Walmart has everything you could possibly need, except for the one thing you are looking for, which is often impossible to find because of all the other things. At the moment Michelle and I are looking for an office chair for our daughter, Sophie, who needs it for college. We got her a desk the day before, in the other Walmart (unless it was in fact the same Walmart).

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With a virtual vote, Biden wins the Democratic nomination after a decades-long quest

Democrats on Tuesday bestowed former Vice President Joe Biden with the prize he has chased for more than 30 years, nominating him for president with a roll call vote that virtually touched down in every state and territory.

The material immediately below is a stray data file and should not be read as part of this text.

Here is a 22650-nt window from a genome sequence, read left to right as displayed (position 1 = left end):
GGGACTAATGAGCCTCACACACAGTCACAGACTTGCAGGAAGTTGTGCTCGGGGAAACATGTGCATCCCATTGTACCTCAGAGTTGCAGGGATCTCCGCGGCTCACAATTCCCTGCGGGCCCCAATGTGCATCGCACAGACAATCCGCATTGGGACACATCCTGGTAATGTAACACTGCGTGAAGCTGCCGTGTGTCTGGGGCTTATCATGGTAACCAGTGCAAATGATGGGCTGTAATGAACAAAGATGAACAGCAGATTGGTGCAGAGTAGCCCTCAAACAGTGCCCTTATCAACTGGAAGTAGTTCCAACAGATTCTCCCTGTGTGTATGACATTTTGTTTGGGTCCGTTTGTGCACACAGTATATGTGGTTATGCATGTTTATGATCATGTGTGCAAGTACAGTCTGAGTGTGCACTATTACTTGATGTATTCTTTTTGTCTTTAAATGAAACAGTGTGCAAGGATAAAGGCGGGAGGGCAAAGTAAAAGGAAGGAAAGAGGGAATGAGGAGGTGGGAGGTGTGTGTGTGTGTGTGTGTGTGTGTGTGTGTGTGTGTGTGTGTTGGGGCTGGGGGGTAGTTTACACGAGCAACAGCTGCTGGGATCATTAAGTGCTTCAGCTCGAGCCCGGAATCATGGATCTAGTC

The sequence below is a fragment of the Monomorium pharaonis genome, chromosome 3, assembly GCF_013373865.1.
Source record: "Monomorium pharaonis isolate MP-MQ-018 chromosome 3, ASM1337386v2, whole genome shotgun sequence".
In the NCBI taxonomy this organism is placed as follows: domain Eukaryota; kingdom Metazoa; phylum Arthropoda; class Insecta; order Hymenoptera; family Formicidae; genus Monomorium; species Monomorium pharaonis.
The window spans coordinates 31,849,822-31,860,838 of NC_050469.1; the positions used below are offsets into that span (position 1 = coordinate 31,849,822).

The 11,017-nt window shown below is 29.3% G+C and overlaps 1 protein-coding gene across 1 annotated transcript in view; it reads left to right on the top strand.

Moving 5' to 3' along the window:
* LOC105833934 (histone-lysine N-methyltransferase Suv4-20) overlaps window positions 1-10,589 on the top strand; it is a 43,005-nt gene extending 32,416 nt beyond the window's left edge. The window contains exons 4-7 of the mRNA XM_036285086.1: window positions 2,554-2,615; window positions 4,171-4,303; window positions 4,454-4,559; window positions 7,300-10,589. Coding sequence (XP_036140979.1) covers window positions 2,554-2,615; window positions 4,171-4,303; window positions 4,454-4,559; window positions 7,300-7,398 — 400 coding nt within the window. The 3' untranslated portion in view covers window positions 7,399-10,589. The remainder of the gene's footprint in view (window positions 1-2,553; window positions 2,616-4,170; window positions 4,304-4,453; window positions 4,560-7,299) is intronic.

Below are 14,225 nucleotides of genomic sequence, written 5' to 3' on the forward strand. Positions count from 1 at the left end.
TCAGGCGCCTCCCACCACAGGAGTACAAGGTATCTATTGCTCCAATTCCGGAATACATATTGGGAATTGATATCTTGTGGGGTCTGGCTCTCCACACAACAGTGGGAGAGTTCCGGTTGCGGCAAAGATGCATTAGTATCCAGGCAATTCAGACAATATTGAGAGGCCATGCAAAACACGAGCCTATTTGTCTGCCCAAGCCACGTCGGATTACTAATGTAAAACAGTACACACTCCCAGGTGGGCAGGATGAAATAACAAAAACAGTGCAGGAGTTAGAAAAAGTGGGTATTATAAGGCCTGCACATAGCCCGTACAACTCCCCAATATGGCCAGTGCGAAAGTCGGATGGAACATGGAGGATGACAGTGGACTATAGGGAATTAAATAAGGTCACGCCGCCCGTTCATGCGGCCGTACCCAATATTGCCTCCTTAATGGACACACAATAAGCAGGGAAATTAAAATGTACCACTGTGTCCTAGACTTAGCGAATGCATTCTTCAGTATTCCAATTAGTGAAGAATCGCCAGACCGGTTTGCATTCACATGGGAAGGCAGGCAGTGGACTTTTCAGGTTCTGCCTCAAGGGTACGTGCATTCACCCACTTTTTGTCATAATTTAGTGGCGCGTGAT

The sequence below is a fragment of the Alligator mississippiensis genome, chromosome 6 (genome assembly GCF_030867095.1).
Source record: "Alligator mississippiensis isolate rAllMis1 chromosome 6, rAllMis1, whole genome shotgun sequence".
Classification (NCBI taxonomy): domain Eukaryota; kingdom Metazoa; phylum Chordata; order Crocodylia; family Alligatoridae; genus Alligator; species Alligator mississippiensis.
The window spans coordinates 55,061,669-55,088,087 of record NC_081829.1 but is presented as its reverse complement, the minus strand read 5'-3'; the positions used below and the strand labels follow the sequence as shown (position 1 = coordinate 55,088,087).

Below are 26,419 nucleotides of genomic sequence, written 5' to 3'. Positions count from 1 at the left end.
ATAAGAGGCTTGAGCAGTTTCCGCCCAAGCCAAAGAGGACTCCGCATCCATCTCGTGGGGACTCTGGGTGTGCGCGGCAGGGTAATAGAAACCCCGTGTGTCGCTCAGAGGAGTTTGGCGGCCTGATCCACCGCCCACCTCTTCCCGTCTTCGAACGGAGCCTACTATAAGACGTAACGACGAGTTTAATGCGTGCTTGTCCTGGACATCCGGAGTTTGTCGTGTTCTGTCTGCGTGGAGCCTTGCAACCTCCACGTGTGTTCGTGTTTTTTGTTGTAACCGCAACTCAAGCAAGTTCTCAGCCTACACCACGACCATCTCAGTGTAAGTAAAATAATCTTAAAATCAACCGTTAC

With the fast-moving online balloting, another wrinkle in the unprecedented virtual national political convention, the candidate who first ran for the White House in 1988, long before social media or Zoom calls, not to mention the coronavirus, was digitally anointed to lead his party into the future.

“It means to world to me and my family and I will see you on Thursday” when he gives his acceptance speech, Biden said with a broad grin seconds after Delaware, his home state, cast the final votes in his favor and the song “Celebration” began in the background. “Thank you, thank you, thank you”

Democrats headed into the second of four nights of their

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UNC students outraged after quick shift to virtual learning